EXCLUSIVE: “So you write a story about a movie I’m not doing, and you make the first time Al Pacino and Robert De Niro share the screen together an afterthought?” That’s my recollection of the first words that Michael Mann ever said to me, after I wrote a Weekly Variety column about how he and Leonardo DiCaprio were scrapping their James Dean movie, and oh yeah, Mann would instead direct this crime drama called Heat. Boy, was Mann right. Last night in Toronto, he and cast members Pacino, De Niro, Val Kilmer and Ashley Judd celebrated the 20th anniversary of his seminal Los Angeles crime thriller, one that took about 20 years to go from script to screen. To honor the occasion, he took a trip down memory lane with Deadline, and filled us in on his next film, the one in which Christian Bale will play Italian automobile magnate Enzo Ferrari. That project is similar to Heat, each an epic-sized drama that took forever to solve the creative challenges. Re-watching Heat to get ready for the TIFF event, Mann sounded more than pleased by how it holds up, two decades later. “It’s been awhile since I saw it on film, and you know, it doubles the world, makes it so much more real,” he said. “It’s convincing me that maybe I need to shoot Ferrari on film.”
Mann allowed Deadline to see the actual marked up shooting script that he, Pacino and De Niro worked off during the classic mano a mano scene between Pacino’s Hanna and De Niro. It might seem unusual to spend so much time with a 1995 film, but I think its fans will find it worth the ride:
DEADLINE: Just like the Ferrari project you’ll do with Christian Bale, the Heat script took about 20 years. Does it sit in a drawer, waiting for inspiration?
MANN: It’s a bit more dramatic than that. It’s that there was something missing, something wrong. The heart of the story was always there, in Heat. Two men who are in opposition to each other and the activities of their life, are perfect counterpoints and contain components that are identical. They’re both self aware, and they don’t fool themselves. They see their own self and the world they live in without any filters or blinders. So they’re very similar and yet there’s one or two components in which they’re exactly opposite. Preserving life is imperative for Hanna, and clearly it is not for McCauley. That basic dialectic, and its formal presentation in the coffee shop scene, is where the movie started with in its origin.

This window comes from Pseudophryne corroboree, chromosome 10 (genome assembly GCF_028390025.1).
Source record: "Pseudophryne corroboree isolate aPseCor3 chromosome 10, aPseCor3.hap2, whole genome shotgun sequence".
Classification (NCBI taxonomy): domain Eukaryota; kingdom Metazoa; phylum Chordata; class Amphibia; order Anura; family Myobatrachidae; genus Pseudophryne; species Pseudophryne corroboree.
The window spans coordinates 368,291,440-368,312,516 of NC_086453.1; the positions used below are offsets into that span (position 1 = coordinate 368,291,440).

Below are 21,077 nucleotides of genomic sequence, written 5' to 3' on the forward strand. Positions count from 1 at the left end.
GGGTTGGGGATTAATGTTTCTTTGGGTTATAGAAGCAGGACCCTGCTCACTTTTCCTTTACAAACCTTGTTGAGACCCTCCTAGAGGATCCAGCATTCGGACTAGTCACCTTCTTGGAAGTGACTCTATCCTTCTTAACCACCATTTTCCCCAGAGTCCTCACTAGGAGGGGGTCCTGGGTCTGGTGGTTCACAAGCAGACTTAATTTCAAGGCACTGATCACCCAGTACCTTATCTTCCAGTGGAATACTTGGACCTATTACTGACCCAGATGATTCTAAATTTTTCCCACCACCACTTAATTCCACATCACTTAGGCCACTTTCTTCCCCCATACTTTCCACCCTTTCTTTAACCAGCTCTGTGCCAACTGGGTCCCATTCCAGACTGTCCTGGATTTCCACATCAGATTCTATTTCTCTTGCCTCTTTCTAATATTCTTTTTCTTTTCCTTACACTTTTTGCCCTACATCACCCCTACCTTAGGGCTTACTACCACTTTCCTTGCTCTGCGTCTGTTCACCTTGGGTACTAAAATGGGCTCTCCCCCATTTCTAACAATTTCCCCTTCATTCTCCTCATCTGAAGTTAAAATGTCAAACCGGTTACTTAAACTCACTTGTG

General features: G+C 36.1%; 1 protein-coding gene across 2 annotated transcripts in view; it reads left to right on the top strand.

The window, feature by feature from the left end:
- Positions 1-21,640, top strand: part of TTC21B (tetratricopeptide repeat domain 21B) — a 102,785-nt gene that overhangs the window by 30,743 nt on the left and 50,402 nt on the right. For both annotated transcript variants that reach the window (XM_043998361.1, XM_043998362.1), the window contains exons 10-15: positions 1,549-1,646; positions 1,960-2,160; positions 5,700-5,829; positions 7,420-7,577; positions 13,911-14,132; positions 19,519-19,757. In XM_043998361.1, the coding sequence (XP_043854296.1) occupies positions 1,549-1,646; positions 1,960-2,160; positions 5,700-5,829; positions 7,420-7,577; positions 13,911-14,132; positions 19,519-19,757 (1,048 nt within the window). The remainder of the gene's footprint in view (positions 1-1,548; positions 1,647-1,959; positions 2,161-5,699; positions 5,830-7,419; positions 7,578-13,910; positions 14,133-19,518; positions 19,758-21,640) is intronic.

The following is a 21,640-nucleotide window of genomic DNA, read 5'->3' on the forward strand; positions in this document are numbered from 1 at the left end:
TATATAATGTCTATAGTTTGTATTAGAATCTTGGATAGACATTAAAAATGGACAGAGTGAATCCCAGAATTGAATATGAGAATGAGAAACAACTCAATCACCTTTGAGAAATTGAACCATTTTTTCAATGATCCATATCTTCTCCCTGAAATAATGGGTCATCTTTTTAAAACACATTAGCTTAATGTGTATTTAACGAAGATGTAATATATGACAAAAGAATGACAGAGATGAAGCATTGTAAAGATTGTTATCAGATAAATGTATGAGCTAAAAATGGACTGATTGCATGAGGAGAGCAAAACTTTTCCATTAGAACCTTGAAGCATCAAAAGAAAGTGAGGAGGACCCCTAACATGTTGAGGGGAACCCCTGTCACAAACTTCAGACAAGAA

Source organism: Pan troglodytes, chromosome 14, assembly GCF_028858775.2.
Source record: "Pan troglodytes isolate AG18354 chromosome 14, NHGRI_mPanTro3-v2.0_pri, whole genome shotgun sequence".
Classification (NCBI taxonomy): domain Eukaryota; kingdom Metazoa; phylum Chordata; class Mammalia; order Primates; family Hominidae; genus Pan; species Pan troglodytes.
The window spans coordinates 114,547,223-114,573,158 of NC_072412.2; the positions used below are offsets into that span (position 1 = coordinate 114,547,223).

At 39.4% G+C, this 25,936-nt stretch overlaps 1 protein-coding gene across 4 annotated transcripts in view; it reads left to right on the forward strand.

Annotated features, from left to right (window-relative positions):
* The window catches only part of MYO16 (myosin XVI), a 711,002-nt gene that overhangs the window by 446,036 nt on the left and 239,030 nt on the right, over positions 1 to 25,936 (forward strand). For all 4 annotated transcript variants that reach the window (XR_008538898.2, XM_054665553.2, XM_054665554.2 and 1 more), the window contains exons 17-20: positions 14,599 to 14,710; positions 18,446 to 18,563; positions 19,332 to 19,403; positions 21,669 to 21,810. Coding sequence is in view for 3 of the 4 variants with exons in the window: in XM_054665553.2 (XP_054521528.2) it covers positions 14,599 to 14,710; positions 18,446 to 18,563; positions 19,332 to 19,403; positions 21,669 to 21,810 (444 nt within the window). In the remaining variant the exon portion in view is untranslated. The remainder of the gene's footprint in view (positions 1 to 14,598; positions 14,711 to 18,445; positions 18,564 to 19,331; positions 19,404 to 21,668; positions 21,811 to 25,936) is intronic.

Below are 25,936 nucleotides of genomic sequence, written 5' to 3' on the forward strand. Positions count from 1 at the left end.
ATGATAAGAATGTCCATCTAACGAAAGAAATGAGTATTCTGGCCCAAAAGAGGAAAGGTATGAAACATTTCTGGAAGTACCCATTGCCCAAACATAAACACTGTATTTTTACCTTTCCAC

DEADLINE: Why wasn’t that enough?
MANN: There was always something wrong, and it was in the ending. So I worked the screenplay and worked the screenplay and as soon as I discovered what it was and fixed it, getting it made was rather instantaneous. It was really within weeks of figuring out what was wrong, rewriting it, and then, let’s go. Terry Semel, Bob Daly and Bruce Berman at Warners said, let’s do it. It was that rapid. Ferrari is the same thing. There’s something really golden that Troy Kennedy Martin captured. The difference is that I wrote Heat as an original, but not Ferrari. Troy captured something golden and spectacular in terms of the warmth, heart, and the real fabric of people’s lives in 1957 in tumultuous times in Modena, Italy. But there was something wrong in the storytelling that stopped [Ferrari]. When I finally discovered what it was, early this year, the whole thing clicked. All I achieved in the revisions I did was to liberate the gold that Troy put there originally, and made it all work. It’s a structural thing about how the movie really should end, and a decision about what is the critical relationship, which is between Ferrari, his wife Laura and Piero, who is his second son. His first son, Dino, had died a-year-and-a-half earlier. He’s married to Laura, he had a son Dino who had muscular dystrophy and died in 1955.
DEADLINE: What does the Ferrari story have that sustained your passion for so long?